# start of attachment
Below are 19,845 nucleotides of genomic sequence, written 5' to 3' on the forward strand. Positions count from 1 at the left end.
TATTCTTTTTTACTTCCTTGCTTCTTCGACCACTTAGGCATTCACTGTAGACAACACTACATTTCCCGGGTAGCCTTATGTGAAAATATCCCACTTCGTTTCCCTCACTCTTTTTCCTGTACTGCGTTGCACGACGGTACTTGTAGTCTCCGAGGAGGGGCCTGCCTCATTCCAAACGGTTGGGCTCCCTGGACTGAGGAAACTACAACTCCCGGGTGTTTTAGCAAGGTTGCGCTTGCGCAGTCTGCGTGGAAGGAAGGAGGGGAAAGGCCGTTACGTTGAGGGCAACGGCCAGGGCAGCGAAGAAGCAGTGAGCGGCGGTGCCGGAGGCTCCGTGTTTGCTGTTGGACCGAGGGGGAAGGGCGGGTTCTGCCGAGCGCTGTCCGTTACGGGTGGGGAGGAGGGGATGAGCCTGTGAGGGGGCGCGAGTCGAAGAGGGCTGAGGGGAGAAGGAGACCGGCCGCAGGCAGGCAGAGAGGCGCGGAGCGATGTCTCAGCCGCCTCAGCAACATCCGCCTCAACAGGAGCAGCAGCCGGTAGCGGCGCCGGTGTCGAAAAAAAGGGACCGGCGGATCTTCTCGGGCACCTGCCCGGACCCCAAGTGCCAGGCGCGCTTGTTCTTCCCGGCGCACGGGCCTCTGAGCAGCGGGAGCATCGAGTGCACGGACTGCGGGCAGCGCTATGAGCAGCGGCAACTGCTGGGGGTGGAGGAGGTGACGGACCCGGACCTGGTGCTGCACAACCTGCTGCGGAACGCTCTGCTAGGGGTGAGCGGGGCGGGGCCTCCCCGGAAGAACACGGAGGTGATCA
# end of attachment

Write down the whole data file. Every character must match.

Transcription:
Below are 19,845 nucleotides of genomic sequence, written 5' to 3' on the forward strand. Positions count from 1 at the left end.
TATTCTTTTTTACTTCCTTGCTTCTTCGACCACTTAGGCATTCACTGTAGACAACACTACATTTCCCGGGTAGCCTTATGTGAAAATATCCCACTTCGTTTCCCTCACTCTTTTTCCTGTACTGCGTTGCACGACGGTACTTGTAGTCTCCGAGGAGGGGCCTGCCTCATTCCAAACGGTTGGGCTCCCTGGACTGAGGAAACTACAACTCCCGGGTGTTTTAGCAAGGTTGCGCTTGCGCAGTCTGCGTGGAAGGAAGGAGGGGAAAGGCCGTTACGTTGAGGGCAACGGCCAGGGCAGCGAAGAAGCAGTGAGCGGCGGTGCCGGAGGCTCCGTGTTTGCTGTTGGACCGAGGGGGAAGGGCGGGTTCTGCCGAGCGCTGTCCGTTACGGGTGGGGAGGAGGGGATGAGCCTGTGAGGGGGCGCGAGTCGAAGAGGGCTGAGGGGAGAAGGAGACCGGCCGCAGGCAGGCAGAGAGGCGCGGAGCGATGTCTCAGCCGCCTCAGCAACATCCGCCTCAACAGGAGCAGCAGCCGGTAGCGGCGCCGGTGTCGAAAAAAAGGGACCGGCGGATCTTCTCGGGCACCTGCCCGGACCCCAAGTGCCAGGCGCGCTTGTTCTTCCCGGCGCACGGGCCTCTGAGCAGCGGGAGCATCGAGTGCACGGACTGCGGGCAGCGCTATGAGCAGCGGCAACTGCTGGGGGTGGAGGAGGTGACGGACCCGGACCTGGTGCTGCACAACCTGCTGCGGAACGCTCTGCTAGGGGTGAGCGGGGCGGGGCCTCCCCGGAAGAACACGGAGGTGATCA